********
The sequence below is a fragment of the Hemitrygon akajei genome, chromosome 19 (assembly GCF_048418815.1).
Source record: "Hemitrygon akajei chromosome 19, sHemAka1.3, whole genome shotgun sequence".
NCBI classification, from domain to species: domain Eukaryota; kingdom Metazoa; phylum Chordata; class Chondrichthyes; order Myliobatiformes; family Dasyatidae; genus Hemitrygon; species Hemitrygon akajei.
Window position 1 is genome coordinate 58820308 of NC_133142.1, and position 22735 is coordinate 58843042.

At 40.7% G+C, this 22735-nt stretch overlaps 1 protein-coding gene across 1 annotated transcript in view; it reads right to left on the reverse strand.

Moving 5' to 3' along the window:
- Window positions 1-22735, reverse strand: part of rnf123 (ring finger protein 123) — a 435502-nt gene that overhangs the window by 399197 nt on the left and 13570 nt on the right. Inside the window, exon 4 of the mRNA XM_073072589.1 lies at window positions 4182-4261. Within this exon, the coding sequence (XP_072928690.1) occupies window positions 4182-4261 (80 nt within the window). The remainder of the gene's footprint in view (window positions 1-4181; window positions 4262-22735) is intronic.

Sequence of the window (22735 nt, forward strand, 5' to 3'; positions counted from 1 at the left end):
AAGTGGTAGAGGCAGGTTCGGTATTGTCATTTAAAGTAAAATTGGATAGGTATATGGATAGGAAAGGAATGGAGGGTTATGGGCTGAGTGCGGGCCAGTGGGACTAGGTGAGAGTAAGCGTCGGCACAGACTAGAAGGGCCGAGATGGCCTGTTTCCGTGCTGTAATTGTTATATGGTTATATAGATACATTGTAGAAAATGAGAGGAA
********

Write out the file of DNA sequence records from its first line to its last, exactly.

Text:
The sequence below is a fragment of the Hemitrygon akajei genome, chromosome 19 (assembly GCF_048418815.1).
Source record: "Hemitrygon akajei chromosome 19, sHemAka1.3, whole genome shotgun sequence".
NCBI classification, from domain to species: domain Eukaryota; kingdom Metazoa; phylum Chordata; class Chondrichthyes; order Myliobatiformes; family Dasyatidae; genus Hemitrygon; species Hemitrygon akajei.
Window position 1 is genome coordinate 58820308 of NC_133142.1, and position 22735 is coordinate 58843042.

At 40.7% G+C, this 22735-nt stretch overlaps 1 protein-coding gene across 1 annotated transcript in view; it reads right to left on the reverse strand.

Moving 5' to 3' along the window:
- Window positions 1-22735, reverse strand: part of rnf123 (ring finger protein 123) — a 435502-nt gene that overhangs the window by 399197 nt on the left and 13570 nt on the right. Inside the window, exon 4 of the mRNA XM_073072589.1 lies at window positions 4182-4261. Within this exon, the coding sequence (XP_072928690.1) occupies window positions 4182-4261 (80 nt within the window). The remainder of the gene's footprint in view (window positions 1-4181; window positions 4262-22735) is intronic.

Sequence of the window (22735 nt, forward strand, 5' to 3'; positions counted from 1 at the left end):
AAGTGGTAGAGGCAGGTTCGGTATTGTCATTTAAAGTAAAATTGGATAGGTATATGGATAGGAAAGGAATGGAGGGTTATGGGCTGAGTGCGGGCCAGTGGGACTAGGTGAGAGTAAGCGTCGGCACAGACTAGAAGGGCCGAGATGGCCTGTTTCCGTGCTGTAATTGTTATATGGTTATATAGATACATTGTAGAAAATGAGAGGAA